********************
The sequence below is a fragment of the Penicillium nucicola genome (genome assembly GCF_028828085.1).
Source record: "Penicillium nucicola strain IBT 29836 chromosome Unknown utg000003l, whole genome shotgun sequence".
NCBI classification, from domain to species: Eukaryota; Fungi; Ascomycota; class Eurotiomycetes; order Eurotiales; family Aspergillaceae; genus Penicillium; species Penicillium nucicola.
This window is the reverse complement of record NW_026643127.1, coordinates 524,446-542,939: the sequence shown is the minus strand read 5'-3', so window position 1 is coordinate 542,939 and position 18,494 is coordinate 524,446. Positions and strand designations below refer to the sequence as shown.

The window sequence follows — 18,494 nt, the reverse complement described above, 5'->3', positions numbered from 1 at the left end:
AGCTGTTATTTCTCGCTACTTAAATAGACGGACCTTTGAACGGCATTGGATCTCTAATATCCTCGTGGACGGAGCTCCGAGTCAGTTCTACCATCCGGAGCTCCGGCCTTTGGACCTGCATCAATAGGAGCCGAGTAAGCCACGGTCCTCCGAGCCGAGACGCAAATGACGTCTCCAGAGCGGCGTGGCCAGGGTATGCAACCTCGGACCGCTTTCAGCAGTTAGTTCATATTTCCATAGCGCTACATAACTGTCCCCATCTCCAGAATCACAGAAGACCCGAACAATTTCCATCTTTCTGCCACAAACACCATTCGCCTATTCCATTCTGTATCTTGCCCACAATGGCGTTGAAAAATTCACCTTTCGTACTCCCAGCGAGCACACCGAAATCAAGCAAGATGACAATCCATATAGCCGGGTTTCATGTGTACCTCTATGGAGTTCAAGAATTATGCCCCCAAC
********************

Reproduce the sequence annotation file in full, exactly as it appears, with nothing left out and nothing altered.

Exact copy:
The sequence below is a fragment of the Penicillium nucicola genome (genome assembly GCF_028828085.1).
Source record: "Penicillium nucicola strain IBT 29836 chromosome Unknown utg000003l, whole genome shotgun sequence".
NCBI classification, from domain to species: Eukaryota; Fungi; Ascomycota; class Eurotiomycetes; order Eurotiales; family Aspergillaceae; genus Penicillium; species Penicillium nucicola.
This window is the reverse complement of record NW_026643127.1, coordinates 524,446-542,939: the sequence shown is the minus strand read 5'-3', so window position 1 is coordinate 542,939 and position 18,494 is coordinate 524,446. Positions and strand designations below refer to the sequence as shown.

The window sequence follows — 18,494 nt, the reverse complement described above, 5'->3', positions numbered from 1 at the left end:
AGCTGTTATTTCTCGCTACTTAAATAGACGGACCTTTGAACGGCATTGGATCTCTAATATCCTCGTGGACGGAGCTCCGAGTCAGTTCTACCATCCGGAGCTCCGGCCTTTGGACCTGCATCAATAGGAGCCGAGTAAGCCACGGTCCTCCGAGCCGAGACGCAAATGACGTCTCCAGAGCGGCGTGGCCAGGGTATGCAACCTCGGACCGCTTTCAGCAGTTAGTTCATATTTCCATAGCGCTACATAACTGTCCCCATCTCCAGAATCACAGAAGACCCGAACAATTTCCATCTTTCTGCCACAAACACCATTCGCCTATTCCATTCTGTATCTTGCCCACAATGGCGTTGAAAAATTCACCTTTCGTACTCCCAGCGAGCACACCGAAATCAAGCAAGATGACAATCCATATAGCCGGGTTTCATGTGTACCTCTATGGAGTTCAAGAATTATGCCCCCAAC